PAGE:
Social media and The Olympics – a sponsor’s minefield
It’s a little scary to think the 2016 Olympics will be soon upon us.
It still feels like yesterday that Greg Rutherford, Jessica Ennis-Hill and Mo Farrah won gold in London on Super Saturday, getting the nation buzzing with pride as Team GB went from one success to another during the hazy summer of 2012.
I was lucky enough to be living in London during the Olympics, and it was by far my happiest period living in the Big Smoke – the atmosphere was like no other, and the sense of camaraderie among Londoners and visitors was at an all-time high. Well, sort of.
Personally, one of the most interesting, and challenging, aspects of 2012 was understanding how I could talk about the 2012 Olympics on my clients’ behalf (non-sponsors) or even use a Union Jack flag in any marketing materials – such was the strength of licences, and protection for the exclusive rights for sponsors to use any Olympic collateral.
It’s natural for any brand or business to want to piggyback on the popularity of major sporting occasions to engage the public, whether it’s launching themed products or creating sporty offers – or even just using brand ambassadors to talk about the event. Some, like those naughty so-and-sos at Paddy Power, hijack the news agenda to become front of mind, without spending a penny on sponsoring the event.
— Paddy Power (@paddypower) June 7, 2014
In 2012 brands could just about get away with talking about the Olympics on social media, but the Times recently published a report that claims the British Olympic Association (BOA) is clamping down on unofficial sponsors more than ever, ahead of Rio 2016. The Times says British athletes’ individual sponsors face being banned from congratulating those athletes on winning medals, or even wishing them “good luck” at the Games.
This, of course, will affect all brands that sponsor Olympic athletes, throwing a spanner in their Olympic content strategies. In an attempt to prevent ambush marketing by non-Olympic sponsors, the ban also prohibits brands from retweeting any content from their athletes, or posts from Team GB, during the Olympics in Brazil.
British athletes could also face action if they cover the Adidas logo on their Team GB kit. Any breaches may lead to disciplinary action against athletes, who could be kicked out of Team GB altogether. And any brands who break the rules also potentially facing legal action. All pretty serious stuff.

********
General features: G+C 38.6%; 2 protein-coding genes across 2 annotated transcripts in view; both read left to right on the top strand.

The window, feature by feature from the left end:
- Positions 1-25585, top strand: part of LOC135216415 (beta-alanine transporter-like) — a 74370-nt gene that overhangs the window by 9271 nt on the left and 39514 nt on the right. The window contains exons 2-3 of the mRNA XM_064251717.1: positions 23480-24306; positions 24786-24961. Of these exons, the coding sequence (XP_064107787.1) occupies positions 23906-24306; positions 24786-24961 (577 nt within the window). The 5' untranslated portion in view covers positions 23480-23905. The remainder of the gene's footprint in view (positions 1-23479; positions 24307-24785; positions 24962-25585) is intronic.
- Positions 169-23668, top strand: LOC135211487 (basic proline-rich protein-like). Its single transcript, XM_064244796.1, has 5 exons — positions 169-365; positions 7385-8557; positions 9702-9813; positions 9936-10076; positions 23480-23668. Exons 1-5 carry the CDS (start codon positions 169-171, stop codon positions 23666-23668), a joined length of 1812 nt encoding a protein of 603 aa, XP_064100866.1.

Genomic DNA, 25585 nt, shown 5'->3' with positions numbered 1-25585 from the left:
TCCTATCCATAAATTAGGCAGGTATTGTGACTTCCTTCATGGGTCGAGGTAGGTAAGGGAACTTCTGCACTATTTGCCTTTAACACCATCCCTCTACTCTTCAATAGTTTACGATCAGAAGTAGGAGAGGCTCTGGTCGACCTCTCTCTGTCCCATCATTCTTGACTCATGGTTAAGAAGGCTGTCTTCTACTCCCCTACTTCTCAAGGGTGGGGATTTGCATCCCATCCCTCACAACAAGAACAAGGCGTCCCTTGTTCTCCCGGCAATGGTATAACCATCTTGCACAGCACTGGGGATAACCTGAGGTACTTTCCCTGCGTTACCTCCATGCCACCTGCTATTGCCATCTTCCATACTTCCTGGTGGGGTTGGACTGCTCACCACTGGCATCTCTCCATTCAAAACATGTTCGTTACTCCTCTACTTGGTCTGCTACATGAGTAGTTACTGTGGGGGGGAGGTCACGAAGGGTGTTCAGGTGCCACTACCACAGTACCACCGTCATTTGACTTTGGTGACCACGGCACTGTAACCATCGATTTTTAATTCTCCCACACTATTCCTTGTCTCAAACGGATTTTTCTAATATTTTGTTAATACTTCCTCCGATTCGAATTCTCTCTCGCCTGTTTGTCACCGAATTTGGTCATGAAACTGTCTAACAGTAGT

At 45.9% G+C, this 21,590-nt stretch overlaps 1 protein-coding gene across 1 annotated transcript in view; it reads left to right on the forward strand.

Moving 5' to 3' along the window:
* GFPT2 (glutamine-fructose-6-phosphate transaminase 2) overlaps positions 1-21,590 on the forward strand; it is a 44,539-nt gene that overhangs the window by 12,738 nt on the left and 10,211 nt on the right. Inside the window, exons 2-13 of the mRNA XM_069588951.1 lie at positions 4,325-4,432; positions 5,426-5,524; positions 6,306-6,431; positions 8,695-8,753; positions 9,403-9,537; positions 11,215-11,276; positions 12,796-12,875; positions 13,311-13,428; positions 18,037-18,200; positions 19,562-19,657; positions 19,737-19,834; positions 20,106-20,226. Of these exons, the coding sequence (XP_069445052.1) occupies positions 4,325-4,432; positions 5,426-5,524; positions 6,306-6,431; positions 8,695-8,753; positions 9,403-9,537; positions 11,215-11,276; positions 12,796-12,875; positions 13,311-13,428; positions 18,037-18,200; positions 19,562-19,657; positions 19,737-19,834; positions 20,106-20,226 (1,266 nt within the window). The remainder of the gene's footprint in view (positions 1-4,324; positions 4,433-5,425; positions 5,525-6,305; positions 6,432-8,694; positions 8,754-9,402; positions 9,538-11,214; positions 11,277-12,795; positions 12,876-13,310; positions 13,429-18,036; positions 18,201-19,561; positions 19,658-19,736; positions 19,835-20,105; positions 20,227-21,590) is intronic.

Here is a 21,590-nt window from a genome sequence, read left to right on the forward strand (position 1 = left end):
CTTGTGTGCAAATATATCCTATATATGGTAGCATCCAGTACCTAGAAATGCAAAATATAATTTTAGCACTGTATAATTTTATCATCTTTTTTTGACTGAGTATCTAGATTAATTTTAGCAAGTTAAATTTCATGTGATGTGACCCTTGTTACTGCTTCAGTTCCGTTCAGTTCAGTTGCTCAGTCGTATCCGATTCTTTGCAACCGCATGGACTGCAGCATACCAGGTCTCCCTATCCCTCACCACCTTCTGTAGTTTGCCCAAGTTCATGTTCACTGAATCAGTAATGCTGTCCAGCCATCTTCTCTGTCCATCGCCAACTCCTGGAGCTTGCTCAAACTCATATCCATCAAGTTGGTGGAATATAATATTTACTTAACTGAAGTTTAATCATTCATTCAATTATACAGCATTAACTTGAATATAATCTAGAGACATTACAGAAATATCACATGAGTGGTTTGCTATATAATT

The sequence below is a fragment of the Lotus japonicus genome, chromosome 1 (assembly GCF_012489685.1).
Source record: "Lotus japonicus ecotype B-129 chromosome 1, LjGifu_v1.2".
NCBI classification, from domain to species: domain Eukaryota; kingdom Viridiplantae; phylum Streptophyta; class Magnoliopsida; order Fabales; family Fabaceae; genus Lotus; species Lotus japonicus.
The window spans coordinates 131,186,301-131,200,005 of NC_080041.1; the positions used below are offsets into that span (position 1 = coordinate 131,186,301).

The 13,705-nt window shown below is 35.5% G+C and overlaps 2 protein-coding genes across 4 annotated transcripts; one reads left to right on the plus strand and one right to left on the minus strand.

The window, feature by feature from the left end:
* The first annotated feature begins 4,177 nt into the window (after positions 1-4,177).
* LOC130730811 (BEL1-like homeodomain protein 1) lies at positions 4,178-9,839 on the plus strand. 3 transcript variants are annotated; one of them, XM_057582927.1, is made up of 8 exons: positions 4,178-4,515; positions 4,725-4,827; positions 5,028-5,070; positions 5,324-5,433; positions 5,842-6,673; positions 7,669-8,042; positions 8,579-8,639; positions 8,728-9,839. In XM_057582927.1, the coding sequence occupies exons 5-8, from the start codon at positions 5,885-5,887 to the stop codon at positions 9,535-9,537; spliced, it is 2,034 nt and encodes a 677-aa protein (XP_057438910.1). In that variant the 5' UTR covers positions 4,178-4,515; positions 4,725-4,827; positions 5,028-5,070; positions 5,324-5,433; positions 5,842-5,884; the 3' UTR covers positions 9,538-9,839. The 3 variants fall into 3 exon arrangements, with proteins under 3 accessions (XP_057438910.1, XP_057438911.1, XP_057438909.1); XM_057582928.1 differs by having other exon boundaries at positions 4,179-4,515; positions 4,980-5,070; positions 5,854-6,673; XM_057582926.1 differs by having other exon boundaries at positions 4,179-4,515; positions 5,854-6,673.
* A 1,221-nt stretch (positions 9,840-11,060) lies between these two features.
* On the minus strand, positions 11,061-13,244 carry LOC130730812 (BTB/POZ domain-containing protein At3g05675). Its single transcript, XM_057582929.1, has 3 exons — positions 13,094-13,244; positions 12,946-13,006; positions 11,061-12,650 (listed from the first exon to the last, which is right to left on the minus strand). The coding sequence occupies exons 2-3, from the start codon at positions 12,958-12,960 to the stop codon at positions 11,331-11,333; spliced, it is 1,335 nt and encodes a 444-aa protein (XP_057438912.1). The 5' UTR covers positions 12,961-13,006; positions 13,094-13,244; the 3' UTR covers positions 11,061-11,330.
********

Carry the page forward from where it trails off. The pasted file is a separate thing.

The strict rules have raised a few eyebrows among some sports’ governing bodies, who feel the BOA is being just a tad over-protective of its financial interests, claiming banning athletes’ sponsors to post about the Olympics could jeopardise future funding for Team GB.
The BOA’s position is understandable. It has to protect its official sponsors, who are crucial to its success, so it is able to continue the great work it does and continue to produce Olympic champions.
But if we had a client in that situation to say I’d be frustrated would be an understatement – especially as the one of the main reasons for sponsoring athletes is to benefit from their successes at major games.
This new rule does feel a little counter-productive to me, and not in keeping with trying to generate as much support for Team GB as possible. It would be unique to the Olympics, too.
To put it on context, it would be hard to fathom FIFA banning Nike from create one of its iconic TV ads, featuring Ronaldo et al, during the World Cup. Well, maybe not – I suppose it depends how much money was put in the direction of Mr Blatter…
Another good example is how O2 used its sponsorship for the England Rugby Union team as a rallying call for the nation to get behind the Red Rose, as mentioned in my previous blog. Rather than restrict, it encouraged the public to drum up support for the team, owning hashtags and creating wide awareness for the World Cup.
So what can brands such as Quorn and Santander do to highlight their sponsorships on social media, or even other brands looking to piggyback on the Olympic buzz, given the new social media silence rule? It’s not easy, if you want to avoid incurring the wrath of the Olympic bods.
One fairly simple way of highlighting a sponsorship I would recommend is via online content, such as images, videos and gifs. All these can communicate an association with an athlete, leaving the audience to fill in the blanks.
Even better, why not get your social community to do the work for you? There are no rules on average Joes posting about how inspired by Team GB or individual athletes they’ve been. If your brand just happens to be part of that conversation, so be it…
Do remember that if you’re planning any content around the Games, caution is required. The IOC has made it clear that if you break its rules there will be consequences – ranging from the content’s removal, to withdrawal of the accreditation of the person responsible or even legal action.